Decoding the code

Mariusz Krzanowski blog

When retry never succeeds

Introduction

Software development is a craftsmanship in which we are trying to satisfy clients’ needs. Resiliency is one of those needs. We are aware that sometimes database connection can fail or we can have other transient errors like being chosen as a deadlock victim. In case of transient errors a good practice is to retry a failed process, to try to succeed in the next try. In .NET world many developers use  e.g. Polly https://github.com/App-vNext/Polly to add a retry policy for chosen methods.

Problem with IoC and Scoped Lifecycle

A bug we found a few months ago in the legacy code has proven that developers usually are focused on success scenarios and do not spend a lot of time on failure analysis in advance.

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Azure Functions V3 and disappearing function.json files

Introduction

When I started migration process to Azure Function 3.0 of an existing project, I have discovered small, but painful inconvenience. The problem was that all function.json files were permanently removed from output folder just before Azure Function Tools func.exe was started. I have to confess it was very annoying. There were suggestions e.g. on StackOverflow or other sites to run PowerShell which copies files later – after emulator is started, but it was not a solution I like.

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Is Liskov Substitiuton Principle violated by async pattern?

The async/await keywords change methods behavior. When async/await pattern is used, the method never throws an exception. The method always returns a task which can be eventually Faulted, Canceled or RunToCompletion. So why do I think about violating Liskov Substitution Principle?

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Exception filters to catch first thrown exception

Introduction

This post is inspired by the book ‘C# in depth’ by Jon Skeet and presentation ‘Internals of Exceptions’ made by Adam Furmanek. The topic I want to focus on is stack unwinding when an exception is caught.

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The time complexity trap in dictionaries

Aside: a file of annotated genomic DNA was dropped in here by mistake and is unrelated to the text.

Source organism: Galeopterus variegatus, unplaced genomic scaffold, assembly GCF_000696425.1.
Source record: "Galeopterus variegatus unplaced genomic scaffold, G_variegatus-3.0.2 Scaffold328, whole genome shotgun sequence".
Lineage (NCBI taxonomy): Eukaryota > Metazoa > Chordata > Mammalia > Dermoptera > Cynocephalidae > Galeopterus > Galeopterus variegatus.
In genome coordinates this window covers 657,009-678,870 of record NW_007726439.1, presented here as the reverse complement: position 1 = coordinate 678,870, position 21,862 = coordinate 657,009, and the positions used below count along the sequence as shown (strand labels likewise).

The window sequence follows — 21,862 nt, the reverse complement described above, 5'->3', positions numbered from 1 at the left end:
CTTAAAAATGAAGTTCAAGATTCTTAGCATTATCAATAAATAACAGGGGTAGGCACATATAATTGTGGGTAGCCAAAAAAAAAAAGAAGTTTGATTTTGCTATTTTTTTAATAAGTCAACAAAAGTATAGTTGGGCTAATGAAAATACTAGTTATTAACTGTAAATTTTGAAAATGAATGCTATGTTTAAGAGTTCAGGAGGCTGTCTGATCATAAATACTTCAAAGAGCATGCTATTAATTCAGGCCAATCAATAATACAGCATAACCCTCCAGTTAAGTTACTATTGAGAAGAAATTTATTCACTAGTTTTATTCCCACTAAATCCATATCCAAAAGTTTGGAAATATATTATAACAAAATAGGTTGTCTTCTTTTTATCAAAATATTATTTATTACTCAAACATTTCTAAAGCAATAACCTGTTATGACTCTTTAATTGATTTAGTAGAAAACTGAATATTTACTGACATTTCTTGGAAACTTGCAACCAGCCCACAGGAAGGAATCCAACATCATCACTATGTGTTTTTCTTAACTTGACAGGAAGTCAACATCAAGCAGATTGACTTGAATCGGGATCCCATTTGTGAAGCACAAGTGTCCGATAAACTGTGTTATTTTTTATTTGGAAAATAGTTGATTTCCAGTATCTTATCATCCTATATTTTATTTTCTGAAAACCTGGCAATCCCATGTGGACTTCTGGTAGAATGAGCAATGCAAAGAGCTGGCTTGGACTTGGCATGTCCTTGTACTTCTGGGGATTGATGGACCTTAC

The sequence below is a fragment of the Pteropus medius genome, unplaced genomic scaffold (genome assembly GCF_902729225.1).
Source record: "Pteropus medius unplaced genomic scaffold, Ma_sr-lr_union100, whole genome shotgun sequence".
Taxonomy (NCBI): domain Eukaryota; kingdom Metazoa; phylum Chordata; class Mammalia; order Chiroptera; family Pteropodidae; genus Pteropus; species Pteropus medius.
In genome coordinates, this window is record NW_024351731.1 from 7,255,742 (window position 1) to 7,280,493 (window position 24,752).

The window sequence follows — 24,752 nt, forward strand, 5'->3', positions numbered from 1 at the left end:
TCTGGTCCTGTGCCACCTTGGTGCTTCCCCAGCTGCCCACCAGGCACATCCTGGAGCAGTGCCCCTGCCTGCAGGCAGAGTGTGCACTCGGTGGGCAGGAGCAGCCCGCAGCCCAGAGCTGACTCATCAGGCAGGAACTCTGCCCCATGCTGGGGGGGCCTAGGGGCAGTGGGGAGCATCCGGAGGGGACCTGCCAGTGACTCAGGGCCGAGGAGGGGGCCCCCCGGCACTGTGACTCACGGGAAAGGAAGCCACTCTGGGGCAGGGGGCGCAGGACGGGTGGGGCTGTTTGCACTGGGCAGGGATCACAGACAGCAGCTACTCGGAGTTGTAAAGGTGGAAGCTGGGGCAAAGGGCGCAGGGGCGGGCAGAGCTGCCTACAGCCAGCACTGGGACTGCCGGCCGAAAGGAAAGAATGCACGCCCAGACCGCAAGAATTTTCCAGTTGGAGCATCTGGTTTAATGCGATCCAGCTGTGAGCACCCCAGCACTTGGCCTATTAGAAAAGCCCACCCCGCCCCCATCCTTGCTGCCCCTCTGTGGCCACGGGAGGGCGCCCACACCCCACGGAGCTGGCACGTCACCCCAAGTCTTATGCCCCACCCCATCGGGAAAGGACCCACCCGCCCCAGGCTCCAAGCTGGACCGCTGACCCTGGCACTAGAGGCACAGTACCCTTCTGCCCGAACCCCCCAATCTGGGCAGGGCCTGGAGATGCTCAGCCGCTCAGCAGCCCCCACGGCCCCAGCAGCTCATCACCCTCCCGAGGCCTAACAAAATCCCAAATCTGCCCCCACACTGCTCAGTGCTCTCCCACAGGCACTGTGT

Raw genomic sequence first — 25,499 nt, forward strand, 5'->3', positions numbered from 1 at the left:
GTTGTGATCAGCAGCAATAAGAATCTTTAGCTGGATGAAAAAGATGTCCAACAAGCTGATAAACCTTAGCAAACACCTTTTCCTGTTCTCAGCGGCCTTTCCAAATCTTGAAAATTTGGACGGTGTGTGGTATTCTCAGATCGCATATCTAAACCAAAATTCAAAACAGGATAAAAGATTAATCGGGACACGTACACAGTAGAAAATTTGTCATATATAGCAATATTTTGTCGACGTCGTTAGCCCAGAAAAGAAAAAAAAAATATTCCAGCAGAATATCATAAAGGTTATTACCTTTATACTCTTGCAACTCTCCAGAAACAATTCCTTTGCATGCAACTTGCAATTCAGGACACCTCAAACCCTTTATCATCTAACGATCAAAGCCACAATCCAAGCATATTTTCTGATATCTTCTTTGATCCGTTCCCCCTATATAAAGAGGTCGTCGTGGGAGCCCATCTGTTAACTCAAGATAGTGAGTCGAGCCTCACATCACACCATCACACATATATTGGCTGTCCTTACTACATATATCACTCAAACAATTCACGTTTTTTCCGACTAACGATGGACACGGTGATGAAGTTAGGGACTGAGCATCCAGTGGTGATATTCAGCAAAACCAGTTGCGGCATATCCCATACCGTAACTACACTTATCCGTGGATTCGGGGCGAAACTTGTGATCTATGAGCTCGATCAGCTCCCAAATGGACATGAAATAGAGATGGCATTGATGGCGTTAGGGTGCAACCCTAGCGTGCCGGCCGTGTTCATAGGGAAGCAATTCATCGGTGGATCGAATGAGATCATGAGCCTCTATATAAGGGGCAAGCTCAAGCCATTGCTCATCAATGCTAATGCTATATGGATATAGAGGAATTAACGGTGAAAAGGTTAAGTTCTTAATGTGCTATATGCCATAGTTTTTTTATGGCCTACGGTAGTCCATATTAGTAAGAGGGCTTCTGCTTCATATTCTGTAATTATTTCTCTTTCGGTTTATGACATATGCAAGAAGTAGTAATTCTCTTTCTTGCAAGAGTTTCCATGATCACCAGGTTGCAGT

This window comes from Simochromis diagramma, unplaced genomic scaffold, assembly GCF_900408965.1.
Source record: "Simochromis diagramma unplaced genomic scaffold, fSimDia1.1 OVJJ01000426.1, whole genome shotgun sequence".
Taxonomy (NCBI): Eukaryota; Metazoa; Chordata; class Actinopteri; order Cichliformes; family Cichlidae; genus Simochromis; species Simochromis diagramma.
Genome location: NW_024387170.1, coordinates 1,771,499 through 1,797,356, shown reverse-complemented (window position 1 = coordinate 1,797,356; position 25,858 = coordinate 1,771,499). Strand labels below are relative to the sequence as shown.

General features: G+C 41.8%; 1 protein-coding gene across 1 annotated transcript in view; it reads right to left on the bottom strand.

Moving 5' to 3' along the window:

We developers often think about time complexity. We are familiar with the fact that time complexity is the main factor, which helps us create really powerful algorithms. When we need to store data requiring random access, we use hash sets or dictionaries. Why do we do this? Because we know, that time complexity is O(1) for that kind of stores.

When we use Dictionary<TKey,TValue> we think that access via key is really fast. We expect O(1) time complexity. We are right when we think about algorithms usually implemented inside dictionaries. The truth is that we are right only when we consider dictionary implementation only. What we are missing sometimes is the time complexity of two operations that must be calculated while accessing the value by the key. Those operations are:

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ConcurrentDictionary and race condition

Introduction

The goal of this article is to show the problem of race condition while execution of GetOrAdd(TKey, Func<TKey, TValue>) method. The described problem has a few solutions. I will focus on one I found at StackOverflow, and I will explain why this solution works.

Double execution problem

Not everyone realizes that  GetOrAdd(TKey, Func<TKey, TValue>) can call multiple times the delegate resolving value for a single key. It is easy to prove this thesis with the following code.

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Intensive cache miss

Introduction

It is common knowledge that using cache can speed a lot our applications. In this post I would like to focus on application design using cache. The simplest scenario using cache that I frequently see follows this algorithm.

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Idempotence in sending e-mail

When you build a distributed system it is difficult to design good transaction guarantee mechanism. If your communication is asynchronous, you communicate with remote services using some messaging system. I guess you already know that network is not reliable, so your message can be lost. To guarantee message delivery you have to resend it when confirmation is missing. There are solutions to guarantee idempotence for the service receiving data. What I want to share is my idea how to make sending e-mail service as close as possible to the idempotence solution.

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Review of Designing Data-Intensive Applications by Martin Kleppmann

Today I finished reading a book ‘Designing Data-Intensive Applications’ written by Martin Kleppmann. I would like to share with you my review of this book.

In my view designing and development of any distributed system is a hard work. My opinion is based on over a decade of experience in this subject. The problem is that all modern applications are distributed in some way. If a database is hosted on a different computer than a web server, there is a communication link. You have two services – database service and application service – which share an unreliable network as a communication channel. The browser hosting client code which connects to the web server creates distributed system as well. 

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Developing workflow without workflow engine

Disclaimer

Workflow engines are very advanced tools and I saw a lot of projects where they created great business values. They sometimes simplify development. In this article I do not argue that you should not use them. My goal is to show you that there is an alternative – transformation from workflow into set of services distributed in the future.

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